By Ahmad Tajeddini
A dozen members of the National Front of Iran released a statement of purpose on November 20 with the heading “Announcing the Existence of the Sixth National Front.” Many of the signatories to the declaration are veteran political and human rights activists including Koroush Zaeim, Jamal Darrudi, and Ali Rashidi. The group issued a second statement two days later with the title “Restructuring to Fulfill Our Covenant in a Critical Situation.”
“We don’t believe that ordinary Iranians should necessarily get involved in politics to realize their demands for democracy and human rights, because activists pay a big price for their beliefs and suffer at the hands of the [Islamic Republic] regime,” Mehran Bakhtiari, one of the signatories to the declaration said. “However, those who choose to join a political movement such as the National Front of Iran must do so with the full understanding that they cannot, on the one hand, gain political credibility through their association with the organization, and, on the other hand, help the intelligence agencies to prevent the National Front from achieving its political objectives. Therefore, the Sixth National Front of Iran ushers a new chapter in the long legacy of Dr. Mohammad Mossaddegh.”
Mr. Bakhtiari is implying that some of the leaders of the organization have been working with the intelligence agencies and that the Sixth National Front of Iran aims to sever those ties and function as an independent political entity.
The National Front of Iran is the oldest pro-democracy opposition group in Iran. It was founded in 1949 by Iran’s 35th Prime Minister Mohammad Mossadegh (1882-1967). The organization played a critical role in campaigning for the nationalization of the Iranian oil industry. It, however, lost significant political ground after the 1953 coup d’etat which deposed the government of Prime Minister Mossadegh and returned Mohammad Reza Shah Pahlavi to power. Despite its support for the 1979 Islamic Revolution, the front was banned by the regime in 1981. However, it is still active inside Iran.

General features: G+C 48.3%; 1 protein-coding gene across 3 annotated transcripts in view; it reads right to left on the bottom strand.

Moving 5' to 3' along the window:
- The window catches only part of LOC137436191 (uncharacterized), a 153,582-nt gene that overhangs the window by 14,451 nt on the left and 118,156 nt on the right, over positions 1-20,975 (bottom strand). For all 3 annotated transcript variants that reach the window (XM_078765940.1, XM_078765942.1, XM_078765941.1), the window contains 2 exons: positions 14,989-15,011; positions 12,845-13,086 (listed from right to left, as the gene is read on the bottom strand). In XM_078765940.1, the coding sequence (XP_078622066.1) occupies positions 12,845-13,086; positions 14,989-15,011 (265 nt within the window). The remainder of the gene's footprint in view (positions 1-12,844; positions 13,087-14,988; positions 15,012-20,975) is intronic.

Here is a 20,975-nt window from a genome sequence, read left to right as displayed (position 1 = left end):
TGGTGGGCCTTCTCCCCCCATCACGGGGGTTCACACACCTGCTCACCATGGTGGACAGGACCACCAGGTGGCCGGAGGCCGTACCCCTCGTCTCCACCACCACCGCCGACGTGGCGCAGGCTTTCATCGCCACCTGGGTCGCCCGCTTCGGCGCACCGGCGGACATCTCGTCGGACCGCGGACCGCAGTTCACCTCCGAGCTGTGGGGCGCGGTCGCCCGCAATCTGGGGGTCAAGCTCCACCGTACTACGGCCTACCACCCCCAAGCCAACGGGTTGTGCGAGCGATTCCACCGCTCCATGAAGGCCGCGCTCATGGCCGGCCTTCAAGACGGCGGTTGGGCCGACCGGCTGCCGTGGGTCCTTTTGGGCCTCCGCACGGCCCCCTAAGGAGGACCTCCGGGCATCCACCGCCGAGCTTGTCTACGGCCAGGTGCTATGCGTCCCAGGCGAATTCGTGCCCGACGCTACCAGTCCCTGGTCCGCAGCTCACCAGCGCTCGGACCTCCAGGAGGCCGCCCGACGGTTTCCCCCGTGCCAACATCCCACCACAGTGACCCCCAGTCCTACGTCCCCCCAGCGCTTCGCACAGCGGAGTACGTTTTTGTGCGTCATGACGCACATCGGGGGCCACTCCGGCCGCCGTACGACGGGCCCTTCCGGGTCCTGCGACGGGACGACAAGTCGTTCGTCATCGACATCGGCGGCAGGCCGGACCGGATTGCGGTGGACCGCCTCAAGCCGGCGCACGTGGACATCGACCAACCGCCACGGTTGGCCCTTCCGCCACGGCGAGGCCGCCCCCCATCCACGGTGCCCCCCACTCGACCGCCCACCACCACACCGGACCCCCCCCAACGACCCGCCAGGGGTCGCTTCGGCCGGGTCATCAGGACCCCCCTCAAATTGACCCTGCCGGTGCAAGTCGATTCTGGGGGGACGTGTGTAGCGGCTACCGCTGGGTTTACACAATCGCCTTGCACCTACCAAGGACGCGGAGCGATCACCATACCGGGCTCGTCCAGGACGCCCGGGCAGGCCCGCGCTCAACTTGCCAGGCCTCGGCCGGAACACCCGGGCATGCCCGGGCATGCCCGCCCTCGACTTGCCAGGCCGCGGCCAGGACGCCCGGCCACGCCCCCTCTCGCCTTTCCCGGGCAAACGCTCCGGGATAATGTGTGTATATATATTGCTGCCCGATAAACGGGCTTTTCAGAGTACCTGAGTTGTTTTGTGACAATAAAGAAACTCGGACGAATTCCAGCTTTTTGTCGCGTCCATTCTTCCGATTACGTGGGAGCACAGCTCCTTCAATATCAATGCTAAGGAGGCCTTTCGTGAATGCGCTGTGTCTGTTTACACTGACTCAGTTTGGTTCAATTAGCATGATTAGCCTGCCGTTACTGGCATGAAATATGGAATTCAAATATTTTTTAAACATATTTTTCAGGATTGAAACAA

Dr. Mossadegh and 19 other political figures founded the First National Front of Iran (March 1949 – July 1953.) The movement was not initially involved in efforts to nationalize the oil industry, but it played a crucial role in drafting and pushing the nationalization bill through the Majlis (Iranian Parliament) and the Senate. The organization was somewhat fragmented after 1951, and many of its founders turned against Mossadegh during his second term as the prime minister. The group stopped all its political activities after 1953.
The leadership of the Second National Front of Iran (July 21, 1960 – 1964) comprised 30 religious and secular figures including Mehdi Bazargan (the first prime minister of Iran after the Islamic Revolution from February 4 to
November 6, 1979.) It was during this period that Ayatollah Ruhollah Khomeini, the founder of the Islamic Republic, publicly denounced the Shah and challenged his rule. The organization’s political activities at the time revolved mostly around international developments. The group aligned itself with the liberal policies of U.S. President John F. Kennedy.
The National Front, however, suffered a major crisis after the defeat of the Islamists and the implementation of the Shah’s social and political programs. It split into two distinct groups namely the secular National Front of Iran and the religious Freedom Movement of Iran. Both factions were under the leadership of Dr. Mossadegh. The Second National Front of Iran dissolved in 1964.